C110 HR 1

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H.R.1 Title: To provide for the implementation of the recommendations of the National Commission on Terrorist Attacks Upon the United States. Sponsor: Rep Thompson, Bennie G. [MS-2] (introduced 1/5/2007) Cosponsors (205)

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IMPLEMENTING THE 9/11 COMMISSION RECOMMENDATIONS ACT OF 2007

January 05, 2007

The 9/11 Commission produced an unprecedented, bipartisan evaluation of how terrorists were able to exploit our nation's security on September 11, 2001. The Commissioners made 41 valuable recommendations on how to prevent such an attack from occurring again. Unfortunately, not all of those recommendations were fulfilled by Congress and the Bush Administration. As a result, the American people remain at-risk, and our nation remains unprepared for a major emergency. When Hurricanes Katrina and Rita slammed into the Gulf Coast, we were reminded again of how unprepared we still are to deal with national disasters--whether caused by nature or a terrorist attack.

The ``Implementing the 9/11 Commission Recommendations Act of 2007, which I am introducing today, will make the United States more secure by closing many of the security gaps that continue to expose our nation to the risk of a terrorist attack.

Enactment of this legislation will make it more difficult for terrorists to obtain nuclear materials, ensure that first responders finally have the equipment they need to respond to a disaster, airplanes will be more secure, our borders will be harder for terrorists to penetrate, our police and other local law enforcement will finally get the information they need about terrorist threats, and ports and other critical infrastructure will be made more secure. Perhaps most importantly, this bill makes these improvements in security without endangering our American way of life because it puts in place strong new privacy and civil liberties protections.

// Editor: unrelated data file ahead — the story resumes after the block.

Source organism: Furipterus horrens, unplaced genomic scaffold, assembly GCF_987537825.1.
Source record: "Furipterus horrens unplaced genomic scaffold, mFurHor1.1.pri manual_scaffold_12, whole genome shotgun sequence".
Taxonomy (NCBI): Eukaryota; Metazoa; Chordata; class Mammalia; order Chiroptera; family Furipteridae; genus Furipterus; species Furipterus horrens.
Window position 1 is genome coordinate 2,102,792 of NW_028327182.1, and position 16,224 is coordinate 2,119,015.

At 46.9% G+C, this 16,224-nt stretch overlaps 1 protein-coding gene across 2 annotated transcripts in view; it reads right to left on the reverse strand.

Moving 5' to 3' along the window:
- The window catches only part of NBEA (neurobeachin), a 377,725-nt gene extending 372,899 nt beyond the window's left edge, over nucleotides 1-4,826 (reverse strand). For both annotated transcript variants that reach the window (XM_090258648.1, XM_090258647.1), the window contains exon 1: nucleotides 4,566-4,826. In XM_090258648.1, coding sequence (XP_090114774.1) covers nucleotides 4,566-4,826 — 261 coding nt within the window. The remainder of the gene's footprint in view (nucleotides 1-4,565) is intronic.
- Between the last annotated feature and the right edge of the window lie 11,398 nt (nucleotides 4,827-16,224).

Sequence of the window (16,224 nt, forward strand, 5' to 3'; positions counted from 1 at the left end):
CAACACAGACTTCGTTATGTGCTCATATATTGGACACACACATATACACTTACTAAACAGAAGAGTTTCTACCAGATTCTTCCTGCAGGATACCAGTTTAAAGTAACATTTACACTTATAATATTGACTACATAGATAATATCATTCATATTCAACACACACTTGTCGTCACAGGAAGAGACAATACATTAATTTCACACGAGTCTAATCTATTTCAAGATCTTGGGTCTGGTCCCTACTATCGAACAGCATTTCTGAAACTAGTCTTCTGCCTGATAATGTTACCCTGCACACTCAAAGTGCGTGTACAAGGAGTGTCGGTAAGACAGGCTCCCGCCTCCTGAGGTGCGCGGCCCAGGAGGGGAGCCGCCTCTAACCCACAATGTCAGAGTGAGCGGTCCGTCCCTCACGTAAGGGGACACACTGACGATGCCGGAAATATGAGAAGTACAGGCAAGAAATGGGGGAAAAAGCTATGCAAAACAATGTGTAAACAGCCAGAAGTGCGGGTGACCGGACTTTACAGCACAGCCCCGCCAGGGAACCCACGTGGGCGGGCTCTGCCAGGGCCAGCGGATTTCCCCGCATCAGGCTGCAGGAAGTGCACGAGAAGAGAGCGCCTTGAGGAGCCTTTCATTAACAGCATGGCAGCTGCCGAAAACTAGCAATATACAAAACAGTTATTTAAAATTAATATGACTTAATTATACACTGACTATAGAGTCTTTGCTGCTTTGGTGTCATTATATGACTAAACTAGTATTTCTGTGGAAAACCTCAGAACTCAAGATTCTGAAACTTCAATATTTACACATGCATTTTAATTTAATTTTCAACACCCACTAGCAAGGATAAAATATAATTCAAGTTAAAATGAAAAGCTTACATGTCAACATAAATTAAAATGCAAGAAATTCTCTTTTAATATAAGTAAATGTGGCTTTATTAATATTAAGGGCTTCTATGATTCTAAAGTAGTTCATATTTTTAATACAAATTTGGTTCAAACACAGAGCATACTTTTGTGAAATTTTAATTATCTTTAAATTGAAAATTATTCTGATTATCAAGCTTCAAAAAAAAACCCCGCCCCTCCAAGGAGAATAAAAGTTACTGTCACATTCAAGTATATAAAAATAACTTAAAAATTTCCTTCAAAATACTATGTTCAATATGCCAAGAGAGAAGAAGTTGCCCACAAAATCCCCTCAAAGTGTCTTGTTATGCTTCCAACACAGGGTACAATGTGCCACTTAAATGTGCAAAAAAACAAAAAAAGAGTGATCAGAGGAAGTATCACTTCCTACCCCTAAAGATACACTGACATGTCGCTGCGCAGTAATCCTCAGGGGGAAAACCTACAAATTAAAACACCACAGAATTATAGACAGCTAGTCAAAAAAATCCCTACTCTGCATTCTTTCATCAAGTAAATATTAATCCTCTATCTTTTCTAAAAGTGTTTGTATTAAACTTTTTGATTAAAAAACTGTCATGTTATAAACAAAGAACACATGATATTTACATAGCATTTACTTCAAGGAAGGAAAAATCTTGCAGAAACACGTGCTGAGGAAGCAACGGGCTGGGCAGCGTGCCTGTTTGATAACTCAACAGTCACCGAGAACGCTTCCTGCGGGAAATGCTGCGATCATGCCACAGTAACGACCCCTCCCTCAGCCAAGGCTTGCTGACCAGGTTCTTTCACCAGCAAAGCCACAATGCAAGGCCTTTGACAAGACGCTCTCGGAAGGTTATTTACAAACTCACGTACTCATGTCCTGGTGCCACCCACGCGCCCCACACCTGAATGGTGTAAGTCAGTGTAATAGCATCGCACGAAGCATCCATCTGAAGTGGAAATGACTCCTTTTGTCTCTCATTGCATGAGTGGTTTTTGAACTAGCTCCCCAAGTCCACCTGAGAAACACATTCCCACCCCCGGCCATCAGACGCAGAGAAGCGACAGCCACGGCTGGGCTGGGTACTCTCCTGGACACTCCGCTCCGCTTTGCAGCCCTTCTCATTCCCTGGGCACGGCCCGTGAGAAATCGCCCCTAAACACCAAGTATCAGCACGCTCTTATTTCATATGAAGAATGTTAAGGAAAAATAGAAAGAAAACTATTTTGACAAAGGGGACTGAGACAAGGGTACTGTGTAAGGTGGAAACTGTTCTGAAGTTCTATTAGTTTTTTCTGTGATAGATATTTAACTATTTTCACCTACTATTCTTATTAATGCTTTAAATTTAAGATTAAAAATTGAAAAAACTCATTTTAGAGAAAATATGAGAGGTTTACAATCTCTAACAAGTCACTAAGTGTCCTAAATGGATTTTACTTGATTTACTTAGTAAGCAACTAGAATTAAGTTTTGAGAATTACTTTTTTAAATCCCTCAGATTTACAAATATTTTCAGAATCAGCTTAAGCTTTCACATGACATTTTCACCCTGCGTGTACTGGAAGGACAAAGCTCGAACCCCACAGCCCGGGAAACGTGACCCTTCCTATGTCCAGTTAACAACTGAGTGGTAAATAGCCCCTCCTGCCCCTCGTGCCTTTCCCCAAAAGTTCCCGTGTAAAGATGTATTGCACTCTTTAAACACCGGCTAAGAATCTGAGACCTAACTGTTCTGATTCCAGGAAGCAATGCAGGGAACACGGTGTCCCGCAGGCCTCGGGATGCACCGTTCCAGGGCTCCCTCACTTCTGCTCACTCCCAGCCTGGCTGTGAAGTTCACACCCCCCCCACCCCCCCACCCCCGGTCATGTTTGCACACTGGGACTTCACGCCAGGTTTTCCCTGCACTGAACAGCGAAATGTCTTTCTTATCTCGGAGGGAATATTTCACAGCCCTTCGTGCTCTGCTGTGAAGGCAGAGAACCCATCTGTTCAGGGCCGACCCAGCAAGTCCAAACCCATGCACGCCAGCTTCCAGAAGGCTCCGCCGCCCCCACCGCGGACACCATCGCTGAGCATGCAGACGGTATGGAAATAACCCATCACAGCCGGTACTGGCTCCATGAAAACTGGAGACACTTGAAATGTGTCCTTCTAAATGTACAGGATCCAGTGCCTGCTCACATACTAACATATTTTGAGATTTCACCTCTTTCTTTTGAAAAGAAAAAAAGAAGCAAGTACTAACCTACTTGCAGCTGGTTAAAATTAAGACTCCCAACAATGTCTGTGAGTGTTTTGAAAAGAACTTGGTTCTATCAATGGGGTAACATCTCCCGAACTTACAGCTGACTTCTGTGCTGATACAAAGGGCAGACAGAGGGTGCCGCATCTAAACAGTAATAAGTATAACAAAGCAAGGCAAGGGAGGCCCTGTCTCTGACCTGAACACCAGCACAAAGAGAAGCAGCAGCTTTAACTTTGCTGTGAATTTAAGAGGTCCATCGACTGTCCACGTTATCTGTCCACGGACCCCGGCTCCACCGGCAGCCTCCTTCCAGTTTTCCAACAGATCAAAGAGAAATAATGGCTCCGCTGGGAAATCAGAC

Specifically, this bill provides much-needed support to the first responders at the State, local, and tribal levels who bear the brunt of the emergency response and preparedness burden. The 9-11 Commission recommended that homeland security funds designed to improve emergency preparedness be allocated based on risk, and that steps be taken to provide first responders with communications systems that are fully interoperable in an emergency. This bill fulfills these recommendations by providing for risk-based evaluation and prioritization of homeland security grants and enhanced accountability for grant distribution and use, so that federal aid will go where it is most needed. Moreover, it creates a stand-alone grant program to help States, local and tribal governments erect the interoperable communications systems that are so vital to effective emergency response. It also encourages the use of a unified command during an emergency, so that Federal officials work more closely with State, local, and tribal governments in preparation and response efforts. The 9/11 Commission found that many Federal agencies had information that could have led to the arrest and capture of the September 11th hijackers, but that this information did not reach the Federal, State, and local officials who could have acted on it. This bill acts on the 9/11 Commission's recommendation to improve intelligence and information sharing between Federal authorities and their State and local counterparts. First, it establishes the Fusion and Law Enforcement Education and Training (FLEET) Grant Program to strengthen the capabilities of local fusion centers and to foster cooperation among State and local law enforcement officers. It also establishes the Border Intelligence Fusion Center Program, which will put experienced Federal border security personnel to fusion centers in border States to enhance collaboration. Additionally, it provides more State and local law enforcement officers with the opportunity to gain valuable experience working in Washington with Department of Homeland Security officials. Finally, it ensures the Department itself has the technology and organization needed to facilitate intelligence and information sharing.